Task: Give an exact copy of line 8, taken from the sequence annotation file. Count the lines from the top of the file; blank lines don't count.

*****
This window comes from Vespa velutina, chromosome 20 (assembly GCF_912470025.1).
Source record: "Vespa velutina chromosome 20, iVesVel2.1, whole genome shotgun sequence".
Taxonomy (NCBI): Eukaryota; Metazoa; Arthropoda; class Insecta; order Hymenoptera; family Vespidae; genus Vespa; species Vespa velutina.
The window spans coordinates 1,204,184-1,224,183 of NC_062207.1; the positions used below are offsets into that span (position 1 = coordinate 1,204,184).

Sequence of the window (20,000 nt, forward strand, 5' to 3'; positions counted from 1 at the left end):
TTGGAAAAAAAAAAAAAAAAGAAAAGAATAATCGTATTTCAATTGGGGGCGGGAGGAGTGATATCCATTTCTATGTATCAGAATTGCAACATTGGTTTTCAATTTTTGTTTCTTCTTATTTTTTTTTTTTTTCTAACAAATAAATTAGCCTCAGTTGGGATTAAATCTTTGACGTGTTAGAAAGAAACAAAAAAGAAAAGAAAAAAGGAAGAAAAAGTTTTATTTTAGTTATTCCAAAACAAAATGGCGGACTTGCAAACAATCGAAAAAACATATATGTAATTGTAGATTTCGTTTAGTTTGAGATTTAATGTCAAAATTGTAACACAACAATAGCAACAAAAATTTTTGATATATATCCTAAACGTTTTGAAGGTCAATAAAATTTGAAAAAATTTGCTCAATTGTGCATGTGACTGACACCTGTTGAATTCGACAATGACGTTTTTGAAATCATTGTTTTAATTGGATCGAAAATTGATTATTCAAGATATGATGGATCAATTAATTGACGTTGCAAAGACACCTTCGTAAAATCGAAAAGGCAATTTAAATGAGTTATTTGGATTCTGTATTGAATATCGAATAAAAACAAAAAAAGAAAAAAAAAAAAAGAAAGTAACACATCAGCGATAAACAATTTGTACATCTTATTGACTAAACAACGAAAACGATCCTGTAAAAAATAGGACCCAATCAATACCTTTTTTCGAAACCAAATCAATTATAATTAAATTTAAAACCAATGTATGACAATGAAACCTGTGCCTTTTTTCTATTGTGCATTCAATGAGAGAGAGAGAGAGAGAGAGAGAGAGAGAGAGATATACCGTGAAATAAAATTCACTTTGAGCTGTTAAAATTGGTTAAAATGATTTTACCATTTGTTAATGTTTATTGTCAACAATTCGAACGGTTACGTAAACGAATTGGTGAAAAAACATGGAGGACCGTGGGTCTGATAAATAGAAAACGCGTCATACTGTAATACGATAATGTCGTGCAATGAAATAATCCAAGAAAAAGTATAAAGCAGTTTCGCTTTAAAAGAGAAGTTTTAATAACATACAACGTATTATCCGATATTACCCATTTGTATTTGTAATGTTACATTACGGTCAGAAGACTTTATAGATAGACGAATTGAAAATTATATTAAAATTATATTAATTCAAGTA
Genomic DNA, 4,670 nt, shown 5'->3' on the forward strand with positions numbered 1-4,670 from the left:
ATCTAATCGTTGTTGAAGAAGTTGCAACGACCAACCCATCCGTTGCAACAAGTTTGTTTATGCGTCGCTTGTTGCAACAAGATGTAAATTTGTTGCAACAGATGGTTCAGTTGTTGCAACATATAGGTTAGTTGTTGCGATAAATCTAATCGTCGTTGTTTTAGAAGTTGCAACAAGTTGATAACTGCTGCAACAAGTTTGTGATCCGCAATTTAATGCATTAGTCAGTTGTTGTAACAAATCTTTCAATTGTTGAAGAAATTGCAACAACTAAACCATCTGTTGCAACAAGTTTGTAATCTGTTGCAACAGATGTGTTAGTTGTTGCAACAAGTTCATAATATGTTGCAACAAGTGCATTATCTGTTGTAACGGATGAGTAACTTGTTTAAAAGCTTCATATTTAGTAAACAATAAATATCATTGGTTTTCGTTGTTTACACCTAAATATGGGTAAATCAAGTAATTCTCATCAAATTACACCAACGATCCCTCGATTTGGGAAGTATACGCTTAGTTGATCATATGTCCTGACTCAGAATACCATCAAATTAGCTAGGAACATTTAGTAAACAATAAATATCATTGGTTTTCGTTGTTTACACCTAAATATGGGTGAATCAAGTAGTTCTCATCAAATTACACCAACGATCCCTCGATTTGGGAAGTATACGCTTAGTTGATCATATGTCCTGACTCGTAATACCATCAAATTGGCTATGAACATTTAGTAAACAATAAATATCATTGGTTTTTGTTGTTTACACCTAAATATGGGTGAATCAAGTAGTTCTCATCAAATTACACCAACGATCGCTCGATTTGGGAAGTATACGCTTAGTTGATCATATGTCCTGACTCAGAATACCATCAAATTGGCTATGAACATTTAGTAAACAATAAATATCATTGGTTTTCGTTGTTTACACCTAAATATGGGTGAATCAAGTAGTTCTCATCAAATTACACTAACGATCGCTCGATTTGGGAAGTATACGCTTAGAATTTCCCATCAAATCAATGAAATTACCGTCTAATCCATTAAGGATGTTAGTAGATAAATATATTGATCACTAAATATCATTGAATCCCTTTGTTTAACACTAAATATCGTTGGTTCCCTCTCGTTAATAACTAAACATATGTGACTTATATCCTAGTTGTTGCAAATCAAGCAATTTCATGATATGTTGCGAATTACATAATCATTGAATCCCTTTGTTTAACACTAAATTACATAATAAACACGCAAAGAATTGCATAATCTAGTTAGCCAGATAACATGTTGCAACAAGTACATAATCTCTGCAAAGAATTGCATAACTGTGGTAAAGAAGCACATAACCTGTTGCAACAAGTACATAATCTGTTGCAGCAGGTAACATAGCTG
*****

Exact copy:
ATCTAATCGTTGTTGAAGAAGTTGCAACGACCAACCCATCCGTTGCAACAAGTTTGTTTATGCGTCGCTTGTTGCAACAAGATGTAAATTTGTTGCAACAGATGGTTCAGTTGTTGCAACATATAGGTTAGTTGTTGCGATAAATCTAATCGTCGTTGTTTTAGAAGTTGCAACAAGTTGATAACTGCTGCAACAAGTTTGTGATCCGCAATTTAATGCATTAGTCAGTTGTTGTAACAAATCTTTCAATTGTTGAAGAAATTGCAACAACTAAACCATCTGTTGCAACAAGTTTGTAATCTGTTGCAACAGATGTGTTAGTTGTTGCAACAAGTTCATAATATGTTGCAACAAGTGCATTATCTGTTGTAACGGATGAGTAACTTGTTTAAAAGCTTCATATTTAGTAAACAATAAATATCATTGGTTTTCGTTGTTTACACCTAAATATGGGTAAATCAAGTAATTCTCATCAAATTACACCAACGATCCCTCGATTTGGGAAGTATACGCTTAGTTGATCATATGTCCTGACTCAGAATACCATCAAATTAGCTAGGAACATTTAGTAAACAATAAATATCATTGGTTTTCGTTGTTTACACCTAAATATGGGTGAATCAAGTAGTTCTCATCAAATTACACCAACGATCCCTCGATTTGGGAAGTATACGCTTAGTTGATCATATGTCCTGACTCGTAATACCATCAAATTGGCTATGAACATTTAGTAAACAATAAATATCATTGGTTTTTGTTGTTTACACCTAAATATGGGTGAATCAAGTAGTTCTCATCAAATTACACCAACGATCGCTCGATTTGGGAAGTATACGCTTAGTTGATCATATGTCCTGACTCAGAATACCATCAAATTGGCTATGAACATTTAGTAAACAATAAATATCATTGGTTTTCGTTGTTTACACCTAAATATGGGTGAATCAAGTAGTTCTCATCAAATTACACTAACGATCGCTCGATTTGGGAAGTATACGCTTAGAATTTCCCATCAAATCAATGAAATTACCGTCTAATCCATTAAGGATGTTAGTAGATAAATATATTGATCACTAAATATCATTGAATCCCTTTGTTTAACACTAAATATCGTTGGTTCCCTCTCGTTAATAACTAAACATATGTGACTTATATCCTAGTTGTTGCAAATCAAGCAATTTCATGATATGTTGCGAATTACATAATCATTGAATCCCTTTGTTTAACACTAAATTACATAATAAACACGCAAAGAATTGCATAATCTAGTTAGCCAGATAACATGTTGCAACAAGTACATAATCTCTGCAAAGAATTGCATAACTGTGGTAAAGAAGCACATAACCTGTTGCAACAAGTACATAATCTGTTGCAGCAGGTAACATAGCTG